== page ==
• Mike Collier for comptroller. As a former employee of a Big 8 accounting firm from my early professional years, I appreciate the competence of a CPA in that position. The Republican candidate has no such background. It takes more skills than espousing one’s religious faith to run a comptroller’s office effectively.

• Leticia Van de Putte for lieutenant governor. I’m not convinced that Republican Dan Patrick is a good choice for lieutenant governor. GOP friends in the Senate have had less than kind words for him during his primary campaign. Dan is not well liked or trusted among his Austin peers, and I worry that he would become the Republican Harry Reid of our state Senate, creating the gridlock most of us hate in Washington.

• Sam Houston for attorney general. Republican Ken Paxton has some legal troubles ahead as was pointed out by his GOP Primary opponent, Dan Branch, that are very serious. Enough said.

So, I ask all the readers this election season: Don’t just vote for a Party. Vote for competence. Vote for integrity. I am,

Rob Schlein is president of Metroplex Republicans, an LGBT Republican organization.

—  Tammye Nash

‘Gay Republican from Dallas’ featured in the HuffPo says he’s not really a gay Republican

President Barack Obama

Last Friday the Huffington Post published this piece about the question of whether President Barack Obama’s decision to come out for same-sex marriage will have any impact on gay Republican voters this November. Although this is a no-brainer when it comes to die-hards like Rob Schlein, it turns out some gay GOPers were indeed swayed by the president’s historic decision. And one of them, according to the HuffPo, was Bill Jones, “a 45-year-old gay Republican from Dallas” who’s considering voting for a Democrat for president for the first time in his life.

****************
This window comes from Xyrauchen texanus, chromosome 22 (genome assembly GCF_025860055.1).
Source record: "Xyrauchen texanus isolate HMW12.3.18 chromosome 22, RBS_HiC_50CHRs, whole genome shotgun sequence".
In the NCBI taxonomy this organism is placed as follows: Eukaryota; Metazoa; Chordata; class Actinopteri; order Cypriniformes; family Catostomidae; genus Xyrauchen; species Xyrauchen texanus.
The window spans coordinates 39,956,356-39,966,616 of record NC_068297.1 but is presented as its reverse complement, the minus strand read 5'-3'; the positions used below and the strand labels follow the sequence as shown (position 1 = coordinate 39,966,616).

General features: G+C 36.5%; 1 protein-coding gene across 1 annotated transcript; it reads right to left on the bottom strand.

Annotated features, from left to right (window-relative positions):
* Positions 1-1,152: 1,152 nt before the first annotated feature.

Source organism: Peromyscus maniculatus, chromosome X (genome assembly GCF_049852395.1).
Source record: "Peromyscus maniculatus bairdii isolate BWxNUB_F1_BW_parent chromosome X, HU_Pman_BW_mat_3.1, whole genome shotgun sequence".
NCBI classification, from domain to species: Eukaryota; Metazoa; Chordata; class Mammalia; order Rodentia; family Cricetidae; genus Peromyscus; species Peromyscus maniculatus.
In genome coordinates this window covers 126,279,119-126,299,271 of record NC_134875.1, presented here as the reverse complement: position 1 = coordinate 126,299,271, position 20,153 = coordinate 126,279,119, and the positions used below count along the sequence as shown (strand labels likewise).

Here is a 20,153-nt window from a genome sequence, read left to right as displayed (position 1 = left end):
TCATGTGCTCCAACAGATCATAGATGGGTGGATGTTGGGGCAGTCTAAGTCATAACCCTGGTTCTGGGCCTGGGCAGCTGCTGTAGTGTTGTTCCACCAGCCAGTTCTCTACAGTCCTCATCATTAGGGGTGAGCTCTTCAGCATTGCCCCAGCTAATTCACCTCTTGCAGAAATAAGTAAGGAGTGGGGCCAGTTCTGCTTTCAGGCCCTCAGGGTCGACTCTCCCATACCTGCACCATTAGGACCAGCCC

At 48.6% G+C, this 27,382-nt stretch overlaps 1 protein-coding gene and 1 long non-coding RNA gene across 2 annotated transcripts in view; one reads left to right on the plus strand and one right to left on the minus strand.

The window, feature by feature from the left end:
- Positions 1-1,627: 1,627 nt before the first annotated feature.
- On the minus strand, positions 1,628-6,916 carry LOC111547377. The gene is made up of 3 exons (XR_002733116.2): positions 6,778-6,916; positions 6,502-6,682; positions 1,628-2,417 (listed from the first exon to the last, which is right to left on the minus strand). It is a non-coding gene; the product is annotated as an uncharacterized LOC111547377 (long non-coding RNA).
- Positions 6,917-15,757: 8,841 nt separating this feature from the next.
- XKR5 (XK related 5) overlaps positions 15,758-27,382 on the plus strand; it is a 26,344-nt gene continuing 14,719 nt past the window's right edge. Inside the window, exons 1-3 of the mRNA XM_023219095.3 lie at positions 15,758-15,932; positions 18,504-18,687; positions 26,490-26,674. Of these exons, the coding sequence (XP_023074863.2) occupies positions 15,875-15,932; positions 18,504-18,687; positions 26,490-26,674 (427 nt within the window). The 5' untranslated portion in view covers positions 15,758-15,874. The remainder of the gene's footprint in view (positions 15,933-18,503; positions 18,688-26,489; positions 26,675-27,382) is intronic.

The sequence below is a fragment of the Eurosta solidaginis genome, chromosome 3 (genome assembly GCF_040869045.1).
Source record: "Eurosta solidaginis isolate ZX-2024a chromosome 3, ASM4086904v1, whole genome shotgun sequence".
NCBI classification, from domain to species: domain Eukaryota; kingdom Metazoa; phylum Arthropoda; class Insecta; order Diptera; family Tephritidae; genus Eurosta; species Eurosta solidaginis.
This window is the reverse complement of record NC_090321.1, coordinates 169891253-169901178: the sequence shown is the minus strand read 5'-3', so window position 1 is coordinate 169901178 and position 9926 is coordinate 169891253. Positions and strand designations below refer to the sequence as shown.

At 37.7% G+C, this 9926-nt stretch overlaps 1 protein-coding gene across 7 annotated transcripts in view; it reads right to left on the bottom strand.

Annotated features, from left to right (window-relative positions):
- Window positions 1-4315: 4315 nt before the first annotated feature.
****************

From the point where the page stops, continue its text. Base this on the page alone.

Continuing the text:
“It stopped me dead in my tracks because it removed the one rationalization I always had,” Jones told the HuffPo of Obama’s announcement. “… I used to be very good at compartmentalizing. But it does make a difference now that Obama has said what he’s said. I can’t just pretend it didn’t happen.”

On Monday we caught up with Jones to learn more. He said it all began when was listening to Michalangelo Signorile’s Sirius OutQ radio show about the topic last Thursday, and he called in on a whim from his car. (Signorile is an editor for HuffPo.) Jones never made it on the air as he had to hang up to go to an appointment. But the producer passed on his name and number to the HuffPo’s reporter, who called him the next day.

Jones said his only issue with the HuffPo piece is that it makes it sound like he’s still a Republican. Although there is no such thing as an official party affiliation in Texas, Jones said his personal shift away from the GOP began several years ago. While Obama’s announcement may have been “the straw that broke the camel’s back,” his switch was “a long time coming,” Jones said.

“I wouldn’t consider myself Republican anymore,” Jones said. “The funny thing is that most of my friends don’t even know that I used to be conservative. A lot of my current friends, I don’t necessarily want to know that. It made it seem like I was still that way, and I’m really not. … I just don’t want to look like a crazy fool to friends.”